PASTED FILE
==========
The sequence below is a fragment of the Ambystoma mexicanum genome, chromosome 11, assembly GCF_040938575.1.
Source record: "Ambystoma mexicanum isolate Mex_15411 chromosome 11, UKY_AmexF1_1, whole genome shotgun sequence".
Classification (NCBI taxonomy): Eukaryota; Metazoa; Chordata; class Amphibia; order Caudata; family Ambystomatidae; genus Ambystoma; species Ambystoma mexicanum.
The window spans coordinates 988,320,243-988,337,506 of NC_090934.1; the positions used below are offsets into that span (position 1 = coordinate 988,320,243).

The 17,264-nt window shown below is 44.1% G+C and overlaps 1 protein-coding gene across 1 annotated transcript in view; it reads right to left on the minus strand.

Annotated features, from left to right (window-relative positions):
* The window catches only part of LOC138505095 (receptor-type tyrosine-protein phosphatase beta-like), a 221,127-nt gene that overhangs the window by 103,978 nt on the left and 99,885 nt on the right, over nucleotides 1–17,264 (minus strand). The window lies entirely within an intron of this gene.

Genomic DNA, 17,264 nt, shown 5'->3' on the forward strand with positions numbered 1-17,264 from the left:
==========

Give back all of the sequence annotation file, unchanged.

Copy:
The sequence below is a fragment of the Ambystoma mexicanum genome, chromosome 11, assembly GCF_040938575.1.
Source record: "Ambystoma mexicanum isolate Mex_15411 chromosome 11, UKY_AmexF1_1, whole genome shotgun sequence".
Classification (NCBI taxonomy): Eukaryota; Metazoa; Chordata; class Amphibia; order Caudata; family Ambystomatidae; genus Ambystoma; species Ambystoma mexicanum.
The window spans coordinates 988,320,243-988,337,506 of NC_090934.1; the positions used below are offsets into that span (position 1 = coordinate 988,320,243).

The 17,264-nt window shown below is 44.1% G+C and overlaps 1 protein-coding gene across 1 annotated transcript in view; it reads right to left on the minus strand.

Annotated features, from left to right (window-relative positions):
* The window catches only part of LOC138505095 (receptor-type tyrosine-protein phosphatase beta-like), a 221,127-nt gene that overhangs the window by 103,978 nt on the left and 99,885 nt on the right, over nucleotides 1–17,264 (minus strand). The window lies entirely within an intron of this gene.

Genomic DNA, 17,264 nt, shown 5'->3' on the forward strand with positions numbered 1-17,264 from the left: